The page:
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Timing Is Everything

This heir to a watchmaking dynasty struck out on his own. Now he's the one to watch.
July 1, 1996
URL: http://www.entrepreneur.com/article/26614

Why would anyone abandon an incredible job at great financial risk to start a business? That's what critics and naysayers asked Carlo Crocco when he left his family's watchmaking dynasty to start Geneva, Switzerland-based MDM Geneve, manufacturer of the exclusive Hublot watch.

Crocco turned a deaf ear to the critics, convinced he could do what they thought impossible. The result is a company that produces one of the world's most distinctive watches. This year, Crocco's company will rack up sales of $22 million. But getting to that point was a study in perseverance, conviction and enormous risk-taking.

When Crocco decided to leave the family fold in 1976 at age 32, almost everyone who knew him was convinced he had a few screws loose. As scion of Italy's premier watchmaking family, the Milan-based Binda company, Crocco had it made. In fact, until he defied tradition, no family member had ever left the firm.

It's easy to understand why. Founded by Crocco's grandfather in 1906, the time-weathered company was as solid as the Rock of Gibraltar. Today, Binda controls the largest watch distribution network in Italy. Like his parents, uncles and cousins, Crocco grew up in the business. He had become its top marketing and creative person, and was destined to take the helm of the sprawling multimillion-dollar empire. But Crocco had other plans.

The need to go off on his own became an all-consuming drive he couldn't deny. "Growing up in a watchmaking family, there was no question about what I was going to do for the rest of my life," he recalls. "When I told my uncles I was leaving, they thought I was crazy."

It was no snap decision, either. "I agonized over it," Crocco says reflectively. "But when I compared the pros and cons, I felt I had no choice. I had been working for my family's business since graduating from college. I loved the business, but I had my own ideas I wanted to test. I wanted to make my own statement."

Not only was Crocco bent on starting his own company; he decided to relocate to Switzerland to do it. "If you're going to be in the watch business, Switzerland is the place to be," he says.

Crocco's most important reason for setting up shop in Switzerland was to create a unique watch that would enjoy world recognition. "My vision was to produce something different," he says. "I envisioned a timepiece that flawlessly merged Italian styling with Swiss craftsmanship." Watch connoisseurs know that's as close to perfection as anyone can get. If Crocco's plan worked, he'd capture the hearts-and pocketbooks-of fickle, fashion-forward Europeans.

Taking His Time

Making his vision happen took four years and $4 million, some of which was Crocco's, the rest borrowed from banks. Crocco spared no expense creating the right product. He built a small factory and hired a battalion of top Swiss designers to execute his ideas.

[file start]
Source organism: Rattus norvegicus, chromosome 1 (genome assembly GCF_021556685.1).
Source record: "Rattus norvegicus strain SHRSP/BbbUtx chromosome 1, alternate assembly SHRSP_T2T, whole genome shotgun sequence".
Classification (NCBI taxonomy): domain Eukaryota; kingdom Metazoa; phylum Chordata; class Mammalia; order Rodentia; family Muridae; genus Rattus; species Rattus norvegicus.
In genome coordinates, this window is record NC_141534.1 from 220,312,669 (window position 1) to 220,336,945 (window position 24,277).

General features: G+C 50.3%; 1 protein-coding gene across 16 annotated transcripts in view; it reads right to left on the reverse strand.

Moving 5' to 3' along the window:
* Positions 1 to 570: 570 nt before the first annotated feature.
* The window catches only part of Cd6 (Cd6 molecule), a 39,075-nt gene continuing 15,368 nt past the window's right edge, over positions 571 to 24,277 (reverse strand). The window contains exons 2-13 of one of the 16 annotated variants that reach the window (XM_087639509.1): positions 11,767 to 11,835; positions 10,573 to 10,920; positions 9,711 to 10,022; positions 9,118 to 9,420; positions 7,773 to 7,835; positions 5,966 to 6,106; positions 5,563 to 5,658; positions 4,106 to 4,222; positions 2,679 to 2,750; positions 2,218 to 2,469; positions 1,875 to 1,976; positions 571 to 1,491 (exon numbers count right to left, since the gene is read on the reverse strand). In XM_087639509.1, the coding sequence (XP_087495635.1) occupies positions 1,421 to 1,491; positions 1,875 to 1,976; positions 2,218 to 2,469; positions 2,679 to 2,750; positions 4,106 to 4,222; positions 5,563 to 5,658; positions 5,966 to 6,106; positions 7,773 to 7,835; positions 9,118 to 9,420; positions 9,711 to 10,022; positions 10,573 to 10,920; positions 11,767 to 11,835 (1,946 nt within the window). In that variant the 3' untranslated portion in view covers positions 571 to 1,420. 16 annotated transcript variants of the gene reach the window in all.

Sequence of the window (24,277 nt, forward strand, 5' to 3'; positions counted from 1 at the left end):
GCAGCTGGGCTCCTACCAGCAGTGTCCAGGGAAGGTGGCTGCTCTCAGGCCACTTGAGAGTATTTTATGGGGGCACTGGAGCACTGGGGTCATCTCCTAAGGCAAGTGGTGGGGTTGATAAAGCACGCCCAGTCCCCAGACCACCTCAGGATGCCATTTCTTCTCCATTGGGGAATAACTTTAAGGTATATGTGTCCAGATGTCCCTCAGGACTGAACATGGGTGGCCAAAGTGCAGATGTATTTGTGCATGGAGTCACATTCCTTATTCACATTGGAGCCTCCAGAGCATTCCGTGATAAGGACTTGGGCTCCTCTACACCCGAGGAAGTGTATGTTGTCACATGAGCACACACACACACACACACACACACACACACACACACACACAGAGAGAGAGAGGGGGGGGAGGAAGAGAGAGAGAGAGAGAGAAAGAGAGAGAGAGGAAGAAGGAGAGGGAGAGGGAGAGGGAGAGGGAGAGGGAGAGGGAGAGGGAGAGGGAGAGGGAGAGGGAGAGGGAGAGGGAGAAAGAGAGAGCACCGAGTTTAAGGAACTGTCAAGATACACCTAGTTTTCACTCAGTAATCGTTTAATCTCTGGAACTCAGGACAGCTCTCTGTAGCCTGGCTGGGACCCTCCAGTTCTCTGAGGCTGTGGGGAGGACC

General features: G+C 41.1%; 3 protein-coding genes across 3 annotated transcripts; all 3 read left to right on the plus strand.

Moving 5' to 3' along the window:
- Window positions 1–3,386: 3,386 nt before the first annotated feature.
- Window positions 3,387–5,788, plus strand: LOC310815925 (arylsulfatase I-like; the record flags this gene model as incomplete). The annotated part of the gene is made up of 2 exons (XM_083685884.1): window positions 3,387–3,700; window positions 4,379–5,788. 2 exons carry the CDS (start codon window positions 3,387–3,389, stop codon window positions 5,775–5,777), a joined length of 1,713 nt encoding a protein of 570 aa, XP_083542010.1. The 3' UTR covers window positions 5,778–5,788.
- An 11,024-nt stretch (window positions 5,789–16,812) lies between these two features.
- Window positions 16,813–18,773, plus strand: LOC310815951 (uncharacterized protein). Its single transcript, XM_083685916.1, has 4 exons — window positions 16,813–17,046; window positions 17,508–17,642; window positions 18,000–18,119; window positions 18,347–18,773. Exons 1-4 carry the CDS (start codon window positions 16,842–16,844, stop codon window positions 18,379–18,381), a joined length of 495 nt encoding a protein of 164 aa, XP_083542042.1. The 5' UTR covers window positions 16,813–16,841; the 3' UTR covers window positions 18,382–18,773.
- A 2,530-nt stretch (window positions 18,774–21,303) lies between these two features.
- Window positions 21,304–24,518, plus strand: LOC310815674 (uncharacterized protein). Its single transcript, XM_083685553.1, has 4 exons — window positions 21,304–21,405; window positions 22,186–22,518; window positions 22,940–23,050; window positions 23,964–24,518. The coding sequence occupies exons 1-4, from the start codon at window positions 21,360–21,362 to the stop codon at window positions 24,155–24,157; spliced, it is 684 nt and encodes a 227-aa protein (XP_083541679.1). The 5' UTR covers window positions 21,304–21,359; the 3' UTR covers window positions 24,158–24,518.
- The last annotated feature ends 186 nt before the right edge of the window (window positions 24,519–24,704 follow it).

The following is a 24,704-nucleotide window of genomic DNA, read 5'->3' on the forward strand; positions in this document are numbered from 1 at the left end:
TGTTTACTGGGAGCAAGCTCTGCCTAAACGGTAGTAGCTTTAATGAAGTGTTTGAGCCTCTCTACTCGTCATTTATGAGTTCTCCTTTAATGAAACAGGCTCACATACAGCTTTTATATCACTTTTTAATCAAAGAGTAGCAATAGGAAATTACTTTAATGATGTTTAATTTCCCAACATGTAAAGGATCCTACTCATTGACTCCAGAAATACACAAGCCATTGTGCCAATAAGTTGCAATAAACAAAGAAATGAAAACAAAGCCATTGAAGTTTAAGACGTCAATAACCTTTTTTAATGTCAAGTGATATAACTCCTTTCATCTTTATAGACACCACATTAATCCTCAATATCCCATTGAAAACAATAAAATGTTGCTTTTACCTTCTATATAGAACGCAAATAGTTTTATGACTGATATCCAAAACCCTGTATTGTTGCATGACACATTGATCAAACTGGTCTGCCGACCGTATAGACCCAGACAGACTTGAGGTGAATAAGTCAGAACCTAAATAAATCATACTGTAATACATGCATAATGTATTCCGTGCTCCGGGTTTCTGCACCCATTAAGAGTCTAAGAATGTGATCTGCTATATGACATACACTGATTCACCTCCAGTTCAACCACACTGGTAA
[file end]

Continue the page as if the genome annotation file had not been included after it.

In 1980, Crocco's creation was born, and MDM Geneve was formed. He dubbed his watch the Hublot (it means "porthole" in French) and introduced it at Switzerland's prestigious Basel watch fair. "The watch's nautical theme implies adaptability," says Crocco.

"Most handcrafted luxury watches are heavy and meant to be worn only on special occasions," explains Michael Goldstein, vice president of MDM America Inc. "But the Hublot's most distinctive feature is that it can be worn at state dinners or the opera, yet is also suitable for playing golf and deep-sea diving. This made it unique."

Guaranteed to be water-resistant to a depth of 165 feet (and up to 1,000 feet for professional divers' watches), the Hublot was made to take a beating. But the watch's most distinctive feature, according to Crocco, is its band. It's not made of gold, silver, leather or exotic skins like lizard or ostrich. It's made of rubber.

The idea struck Crocco on a flight from Paris to Geneva. "Absentmindedly, I began to color in my watchband with a black [felt-tip pen]," he says. "When I realized what I was doing, I loved the effect. I knew a black strap would smartly complement the black dial of several of my models and also contrast strikingly with the dials of other models without competing with the timepiece's lines."

Yet Crocco quickly discovered great ideas are easy to come by but difficult to execute. He estimates it took almost $1 million in research and development costs to come up with the perfect rubber watchband. In the end, though, it was money well spent. The results were startling and revolutionary.

Crocco developed a tempered rubber that is virtually indestructible. "Unlike conventional metal and leather bands, [the Hublot band] is resistant to chemical deterioration," he says. "It absorbs body oils and conforms to the shape of the wearer's wrist. And it has zero weight, making it ideal for sports and virtually any activity."

The biggest challenge: inserting steel plates into the ultrathin strap to hold the watch securely. When all was completed, the lightweight timepiece and sleek black rubber watchband added up to an exquisite watch that retails for $2,500 to $60,000. Precious stones knock the price up considerably.

Clearly, Crocco was breaking the rules-and at first, many snobbish watch dealers thought the rubber watchband was heresy. Eventually, however, the watchband came to be viewed as a key to Crocco's personality, a symbol of the reason he went off on his own. Wrote one journalist, "The rubber strap captures Crocco's penchant for originality and endurance, his contrary nature and his zest for bucking tradition."

Unique as the finished product is, Crocco was ready to pull his hair out when no one showed up the day he debuted his watch at the 1980 Basel watch fair. "I was nervous, to say the least," he chuckles. Like any anxious entrepreneur who has just invested years of his life and a pile of money, he began entertaining second thoughts. Was his watch too far-out for the world's top watch dealers? Or maybe the Hublot was too far ahead of its time.